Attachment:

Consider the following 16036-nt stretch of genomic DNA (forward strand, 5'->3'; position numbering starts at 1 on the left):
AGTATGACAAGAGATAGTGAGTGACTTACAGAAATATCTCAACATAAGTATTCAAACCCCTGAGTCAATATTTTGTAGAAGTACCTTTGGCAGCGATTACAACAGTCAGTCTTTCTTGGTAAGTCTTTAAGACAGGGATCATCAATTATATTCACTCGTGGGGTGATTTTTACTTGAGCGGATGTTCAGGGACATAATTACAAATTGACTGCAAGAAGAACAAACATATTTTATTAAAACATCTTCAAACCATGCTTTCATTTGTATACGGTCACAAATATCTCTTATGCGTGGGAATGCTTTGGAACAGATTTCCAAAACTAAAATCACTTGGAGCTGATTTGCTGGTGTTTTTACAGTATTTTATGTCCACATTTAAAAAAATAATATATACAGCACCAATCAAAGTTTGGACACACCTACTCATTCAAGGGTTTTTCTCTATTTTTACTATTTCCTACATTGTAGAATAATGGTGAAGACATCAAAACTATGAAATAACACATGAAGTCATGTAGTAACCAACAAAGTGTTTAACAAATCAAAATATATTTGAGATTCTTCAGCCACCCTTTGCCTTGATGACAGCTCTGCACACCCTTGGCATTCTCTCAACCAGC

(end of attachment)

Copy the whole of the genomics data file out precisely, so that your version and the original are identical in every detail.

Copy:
Consider the following 16036-nt stretch of genomic DNA (forward strand, 5'->3'; position numbering starts at 1 on the left):
AGTATGACAAGAGATAGTGAGTGACTTACAGAAATATCTCAACATAAGTATTCAAACCCCTGAGTCAATATTTTGTAGAAGTACCTTTGGCAGCGATTACAACAGTCAGTCTTTCTTGGTAAGTCTTTAAGACAGGGATCATCAATTATATTCACTCGTGGGGTGATTTTTACTTGAGCGGATGTTCAGGGACATAATTACAAATTGACTGCAAGAAGAACAAACATATTTTATTAAAACATCTTCAAACCATGCTTTCATTTGTATACGGTCACAAATATCTCTTATGCGTGGGAATGCTTTGGAACAGATTTCCAAAACTAAAATCACTTGGAGCTGATTTGCTGGTGTTTTTACAGTATTTTATGTCCACATTTAAAAAAATAATATATACAGCACCAATCAAAGTTTGGACACACCTACTCATTCAAGGGTTTTTCTCTATTTTTACTATTTCCTACATTGTAGAATAATGGTGAAGACATCAAAACTATGAAATAACACATGAAGTCATGTAGTAACCAACAAAGTGTTTAACAAATCAAAATATATTTGAGATTCTTCAGCCACCCTTTGCCTTGATGACAGCTCTGCACACCCTTGGCATTCTCTCAACCAGC